According to Intrafish (27th November), who label the new company a “tiger in the tank”: “Pan Harvest” will be such a massive, dominating company that Cermaq, Fjord Seafood, Lerøy and Stolt Sea Farm will only qualify for the rank of medium-large. The last four companies mentioned will try to prevent this from happening”. “From a marketing perspective, I would say it would make the big really big,” Camanchaca Vice President Bert Bachmann told Intrafish. But, “Being big doesn’t necessarily always make you better” he growled like a tiger.

Corporate development Nutreco style

Big is certainly not better as far as Nutreco employees are concerned. Nutreco is now shedding staff as fast as it is losing money and credibility. With cutbacks already in Scotland, Chile and Norway, Nutreco have turned their attention to Canada. In an ironic twist Corporate Development Manager Vivian Krause has been sacked as part of Nutreco’s ‘corporate development’. Nutreco’s idea of ‘corporate development’ is merely a euphemism for redundancies and job losses.

“I wish I had a buck for each time I heard Vivian wax poetic on the rosy employment outlook of aquaculture? How ironic. Live by the sword…..,” said Dr John Volpe of the University of Alberta when he heard the news. “Rather than adopting a business structure that truly does benefit all, Nutreco and others have chosen to give only lip service to their commitment to coastal communities and our environment while in ruthless pursuit of ever shrinking economic solvency. I find it difficult to be sympathetic when one of the key players in this deception falls victim to the monster she was so instrumental in creating. I'm sure Nutreco would agree: It’s nothing personal”.

OECD target Nutreco

The OECD’s ‘Guidelines for Multinational Enterprises’ have put Marine Harvest Chile (a subsidiary of Nutreco) under the spotlight once again. Last year Marine Harvest Chile were fined for the illegal use of malachite green – now its labour code is under close scrutiny. The process of using the OECD’s ‘Guidelines for Multinational Enterprises’ to present environmental and labour complaints is unprecedented in Chile. It was initiated in 2002, when the Dutch organisation Milieudefensie (Friends of the Earth) and Centro Ecoceanos undertook an investigation in the Lake District region of Chile to find out if Marine Harvest follow the guidelines put forward by the OECD Guidelines. After the complaints were accepted by the OECD a process of investigation and discussion that lasted for more than a year commenced.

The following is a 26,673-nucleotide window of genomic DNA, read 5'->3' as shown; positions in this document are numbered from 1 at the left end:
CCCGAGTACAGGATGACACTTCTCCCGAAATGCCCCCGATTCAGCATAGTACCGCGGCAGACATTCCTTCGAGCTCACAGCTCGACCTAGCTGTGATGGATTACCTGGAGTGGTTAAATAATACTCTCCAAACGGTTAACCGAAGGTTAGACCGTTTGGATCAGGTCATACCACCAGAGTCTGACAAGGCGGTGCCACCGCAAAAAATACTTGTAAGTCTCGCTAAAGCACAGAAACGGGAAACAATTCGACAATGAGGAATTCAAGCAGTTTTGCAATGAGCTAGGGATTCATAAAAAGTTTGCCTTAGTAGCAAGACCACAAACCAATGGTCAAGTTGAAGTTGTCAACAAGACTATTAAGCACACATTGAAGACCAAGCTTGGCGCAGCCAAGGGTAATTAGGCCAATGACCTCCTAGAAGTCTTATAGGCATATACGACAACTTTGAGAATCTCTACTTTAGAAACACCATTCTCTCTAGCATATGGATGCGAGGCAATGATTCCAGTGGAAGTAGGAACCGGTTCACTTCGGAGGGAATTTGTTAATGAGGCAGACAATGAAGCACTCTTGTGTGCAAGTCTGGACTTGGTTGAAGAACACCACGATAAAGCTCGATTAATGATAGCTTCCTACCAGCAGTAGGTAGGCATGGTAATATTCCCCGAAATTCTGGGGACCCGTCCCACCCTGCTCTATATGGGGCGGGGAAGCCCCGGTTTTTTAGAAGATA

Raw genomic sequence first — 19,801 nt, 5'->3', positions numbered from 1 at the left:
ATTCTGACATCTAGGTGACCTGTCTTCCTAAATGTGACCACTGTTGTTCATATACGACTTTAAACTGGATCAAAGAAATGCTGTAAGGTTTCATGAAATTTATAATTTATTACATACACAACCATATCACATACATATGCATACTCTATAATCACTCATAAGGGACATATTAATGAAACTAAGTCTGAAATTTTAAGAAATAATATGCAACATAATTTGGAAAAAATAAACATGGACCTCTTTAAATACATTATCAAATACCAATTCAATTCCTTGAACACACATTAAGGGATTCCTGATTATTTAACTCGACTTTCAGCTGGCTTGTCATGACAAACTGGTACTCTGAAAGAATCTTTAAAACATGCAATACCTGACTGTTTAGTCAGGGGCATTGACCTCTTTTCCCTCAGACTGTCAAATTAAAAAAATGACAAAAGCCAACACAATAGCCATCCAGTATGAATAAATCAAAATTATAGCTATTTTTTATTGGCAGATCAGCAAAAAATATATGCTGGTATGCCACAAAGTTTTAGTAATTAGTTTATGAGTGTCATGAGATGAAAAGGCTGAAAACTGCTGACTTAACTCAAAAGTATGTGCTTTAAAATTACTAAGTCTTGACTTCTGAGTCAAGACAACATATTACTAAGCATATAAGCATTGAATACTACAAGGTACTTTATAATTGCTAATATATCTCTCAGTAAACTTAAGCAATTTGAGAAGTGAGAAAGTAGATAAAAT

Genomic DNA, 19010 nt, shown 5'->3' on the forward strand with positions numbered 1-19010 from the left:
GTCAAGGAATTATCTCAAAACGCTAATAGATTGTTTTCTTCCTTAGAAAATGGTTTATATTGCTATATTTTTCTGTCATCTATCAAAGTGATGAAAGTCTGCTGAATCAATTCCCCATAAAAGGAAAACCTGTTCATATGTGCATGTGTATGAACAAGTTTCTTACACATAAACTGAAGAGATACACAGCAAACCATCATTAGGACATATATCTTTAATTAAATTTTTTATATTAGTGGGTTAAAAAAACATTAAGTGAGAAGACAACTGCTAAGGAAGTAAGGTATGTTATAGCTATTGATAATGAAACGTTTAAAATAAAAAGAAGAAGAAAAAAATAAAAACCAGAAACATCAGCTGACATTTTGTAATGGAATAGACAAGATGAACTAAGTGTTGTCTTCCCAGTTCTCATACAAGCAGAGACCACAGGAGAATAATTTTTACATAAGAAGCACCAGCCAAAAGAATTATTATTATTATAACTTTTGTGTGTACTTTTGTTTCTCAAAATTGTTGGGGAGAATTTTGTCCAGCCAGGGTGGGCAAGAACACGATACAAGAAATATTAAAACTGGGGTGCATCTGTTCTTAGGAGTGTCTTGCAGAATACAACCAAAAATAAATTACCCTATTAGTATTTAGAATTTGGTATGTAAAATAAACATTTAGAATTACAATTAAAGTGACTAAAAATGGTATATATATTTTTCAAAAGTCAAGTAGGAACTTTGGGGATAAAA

Ecoceanos News (20th November) reported that the recommendation by the OECD was for Marine Harvest to “progressively assimilate their standards to those found in the homeland” and initiate a process of dialog with local communities, artisan fishers, environmental organisations and government bodies. Concerning the process of controlling the salmon industry, it states that “to gain a full overview of the subject matter it will be necessary to make sure that national environmental regulation being implemented over the next months has a sufficient reach and validity”. The final report of the OECD in Chile recognizes that “the use of chemical products and the physiological waste of the aquatic organisms have an impact on the environment that can affect natural resources”. Juan Carlos Cárdenas, president of Ecocéanos said the report was “a wake up call for Nutreco on the performance of its affiliate in Chile”.

ContiGroup pull the plug on Fjord

The US company ContiGroup has sold all its shares in Norwegian giant Fjord Seafood, owner of Atlantic Salmon of Maine, WISCO in Scotland, Fjord Seafood Chile and Fjord Seafood Norway. Fjord Seafood controls ca. 10% of the farmed Atlantic salmon market and is the 2nd largest salmon farming company in the world (after Nutreco) producing over 100,000 tonnes of salmon in 2001. ContiGroup are controlled by the Fribourg family in New York and with a turnover of USD 2 billion last year figures at 93rd ranking in the financial magazine Forbes’ list of the USA’s largest private companies.

Like Nutreco (one of Europe’s largest pig and poultry farmers), ContiGroup have their fish fingers in many pies. They are one of the world’s largest cattle feed suppliers, the sixth largest poultry producer in the USA, the largest integrated pork producer in the US and one of the largest manufacturers of animal and poultry feed in China. The Sierra Club feature ContiGroup in “America’s Ten Least Wanted Animal Factories”. At least factory farmed salmon is off the menu this Christmas in the Fribourg family.